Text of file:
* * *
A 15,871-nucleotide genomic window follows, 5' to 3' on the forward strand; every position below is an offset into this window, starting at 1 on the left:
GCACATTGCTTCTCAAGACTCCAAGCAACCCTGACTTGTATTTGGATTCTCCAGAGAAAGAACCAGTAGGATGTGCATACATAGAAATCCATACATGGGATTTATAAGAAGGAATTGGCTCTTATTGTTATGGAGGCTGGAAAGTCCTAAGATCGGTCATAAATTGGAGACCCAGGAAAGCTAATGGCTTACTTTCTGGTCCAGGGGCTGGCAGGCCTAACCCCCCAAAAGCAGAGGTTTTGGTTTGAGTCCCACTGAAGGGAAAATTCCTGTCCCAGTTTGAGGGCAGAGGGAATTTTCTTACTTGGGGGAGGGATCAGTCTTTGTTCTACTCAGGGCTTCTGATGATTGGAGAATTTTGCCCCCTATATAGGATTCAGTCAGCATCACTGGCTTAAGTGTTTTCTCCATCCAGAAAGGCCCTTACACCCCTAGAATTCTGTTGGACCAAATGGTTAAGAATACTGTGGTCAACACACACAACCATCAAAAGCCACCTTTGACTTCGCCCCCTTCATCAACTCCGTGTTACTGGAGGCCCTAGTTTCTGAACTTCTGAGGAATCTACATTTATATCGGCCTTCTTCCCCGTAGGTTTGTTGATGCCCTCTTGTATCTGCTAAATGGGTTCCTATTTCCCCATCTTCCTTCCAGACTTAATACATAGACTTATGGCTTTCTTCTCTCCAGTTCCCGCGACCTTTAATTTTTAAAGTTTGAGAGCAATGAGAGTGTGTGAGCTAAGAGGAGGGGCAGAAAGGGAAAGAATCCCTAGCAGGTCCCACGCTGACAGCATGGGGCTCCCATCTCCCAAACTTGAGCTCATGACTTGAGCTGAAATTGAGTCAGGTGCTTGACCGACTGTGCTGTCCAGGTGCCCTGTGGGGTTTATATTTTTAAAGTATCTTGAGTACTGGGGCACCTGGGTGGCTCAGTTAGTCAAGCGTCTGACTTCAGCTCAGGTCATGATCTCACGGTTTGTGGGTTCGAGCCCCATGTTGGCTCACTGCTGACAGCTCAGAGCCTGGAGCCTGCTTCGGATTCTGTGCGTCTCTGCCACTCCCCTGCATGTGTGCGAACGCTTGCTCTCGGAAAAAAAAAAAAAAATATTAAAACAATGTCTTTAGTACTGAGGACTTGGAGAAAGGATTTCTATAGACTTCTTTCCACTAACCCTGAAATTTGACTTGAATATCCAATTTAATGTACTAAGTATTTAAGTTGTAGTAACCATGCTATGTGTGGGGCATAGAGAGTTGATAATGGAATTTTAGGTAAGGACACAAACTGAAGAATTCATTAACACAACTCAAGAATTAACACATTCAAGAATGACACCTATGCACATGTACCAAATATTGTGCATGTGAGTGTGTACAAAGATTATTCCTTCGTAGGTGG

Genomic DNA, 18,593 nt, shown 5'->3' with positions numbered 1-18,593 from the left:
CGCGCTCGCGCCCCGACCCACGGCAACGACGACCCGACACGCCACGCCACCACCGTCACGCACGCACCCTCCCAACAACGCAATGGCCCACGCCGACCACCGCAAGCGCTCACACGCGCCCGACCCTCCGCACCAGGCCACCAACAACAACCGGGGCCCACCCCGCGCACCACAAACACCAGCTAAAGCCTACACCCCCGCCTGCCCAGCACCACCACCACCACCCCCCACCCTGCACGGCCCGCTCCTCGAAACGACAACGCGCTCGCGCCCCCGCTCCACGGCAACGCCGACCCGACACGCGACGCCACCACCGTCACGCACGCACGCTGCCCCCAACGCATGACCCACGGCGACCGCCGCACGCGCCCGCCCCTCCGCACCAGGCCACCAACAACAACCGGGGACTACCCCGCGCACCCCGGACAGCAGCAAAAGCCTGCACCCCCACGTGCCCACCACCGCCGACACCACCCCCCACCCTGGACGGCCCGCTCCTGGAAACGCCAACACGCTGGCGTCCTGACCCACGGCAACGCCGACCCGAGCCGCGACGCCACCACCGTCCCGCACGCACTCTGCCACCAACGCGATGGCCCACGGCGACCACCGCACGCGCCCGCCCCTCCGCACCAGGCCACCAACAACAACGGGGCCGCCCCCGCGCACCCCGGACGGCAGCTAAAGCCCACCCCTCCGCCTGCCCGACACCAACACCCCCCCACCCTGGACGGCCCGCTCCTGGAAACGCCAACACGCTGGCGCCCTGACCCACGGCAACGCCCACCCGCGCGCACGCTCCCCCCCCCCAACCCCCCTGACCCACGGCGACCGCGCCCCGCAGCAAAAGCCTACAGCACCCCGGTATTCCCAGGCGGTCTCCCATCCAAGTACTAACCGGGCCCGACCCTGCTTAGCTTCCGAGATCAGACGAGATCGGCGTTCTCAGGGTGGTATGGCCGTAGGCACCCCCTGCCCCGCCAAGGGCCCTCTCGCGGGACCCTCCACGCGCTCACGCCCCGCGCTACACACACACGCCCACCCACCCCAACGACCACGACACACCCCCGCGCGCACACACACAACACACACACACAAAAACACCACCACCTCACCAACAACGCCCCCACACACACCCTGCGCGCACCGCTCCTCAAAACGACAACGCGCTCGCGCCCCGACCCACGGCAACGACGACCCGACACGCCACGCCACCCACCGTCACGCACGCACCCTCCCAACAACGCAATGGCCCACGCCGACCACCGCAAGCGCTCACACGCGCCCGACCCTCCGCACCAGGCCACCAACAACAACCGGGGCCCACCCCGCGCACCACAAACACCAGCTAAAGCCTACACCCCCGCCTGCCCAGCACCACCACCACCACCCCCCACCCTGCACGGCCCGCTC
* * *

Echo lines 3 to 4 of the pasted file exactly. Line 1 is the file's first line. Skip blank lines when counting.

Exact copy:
Genomic DNA, 18,593 nt, shown 5'->3' with positions numbered 1-18,593 from the left:
CGCGCTCGCGCCCCGACCCACGGCAACGACGACCCGACACGCCACGCCACCACCGTCACGCACGCACCCTCCCAACAACGCAATGGCCCACGCCGACCACCGCAAGCGCTCACACGCGCCCGACCCTCCGCACCAGGCCACCAACAACAACCGGGGCCCACCCCGCGCACCACAAACACCAGCTAAAGCCTACACCCCCGCCTGCCCAGCACCACCACCACCACCCCCCACCCTGCACGGCCCGCTCCTCGAAACGACAACGCGCTCGCGCCCCCGCTCCACGGCAACGCCGACCCGACACGCGACGCCACCACCGTCACGCACGCACGCTGCCCCCAACGCATGACCCACGGCGACCGCCGCACGCGCCCGCCCCTCCGCACCAGGCCACCAACAACAACCGGGGACTACCCCGCGCACCCCGGACAGCAGCAAAAGCCTGCACCCCCACGTGCCCACCACCGCCGACACCACCCCCCACCCTGGACGGCCCGCTCCTGGAAACGCCAACACGCTGGCGTCCTGACCCACGGCAACGCCGACCCGAGCCGCGACGCCACCACCGTCCCGCACGCACTCTGCCACCAACGCGATGGCCCACGGCGACCACCGCACGCGCCCGCCCCTCCGCACCAGGCCACCAACAACAACGGGGCCGCCCCCGCGCACCCCGGACGGCAGCTAAAGCCCACCCCTCCGCCTGCCCGACACCAACACCCCCCCACCCTGGACGGCCCGCTCCTGGAAACGCCAACACGCTGGCGCCCTGACCCACGGCAACGCCCACCCGCGCGCACGCTCCCCCCCCCCAACCCCCCTGACCCACGGCGACCGCGCCCCGCAGCAAAAGCCTACAGCACCCCGGTATTCCCAGGCGGTCTCCCATCCAAGTACTAACCGGGCCCGACCCTGCTTAGCTTCCGAGATCAGACGAGATCGGCGTTCTCAGGGTGGTATGGCCGTAGGCACCCCCTGCCCCGCCAAGGGCCCTCTCGCGGGACCCTCCACGCGCTCACGCCCCGCGCTACACACACACGCCCACCCACCCCAACGACCACGACACACCCCCGCGCGCACACACACAACACACACACACAAAAACACCACCACCTCACCAACAACGCCCCCACACACACCCTGCGCGCACCGCTCCTCAAAACGACAACGCGCTCGCGCCCCGACCCACGGCAACGACGACCCGACACGCCACGCCACCCACCGTCACGCACGCACCCTCCCAACAACGCAATGGCCCACGCCGACCACCGCAAGCGCTCACACGCGCCCGACCCTCCGCACCAGGCCACCAACAACAACCGGGGCCCACCCCGCGCACCACAAACACCAGCTAAAGCCTACACCCCCGCCTGCCCAGCACCACCACCACCACCCCCCACCCTGCACGGCCCGCTC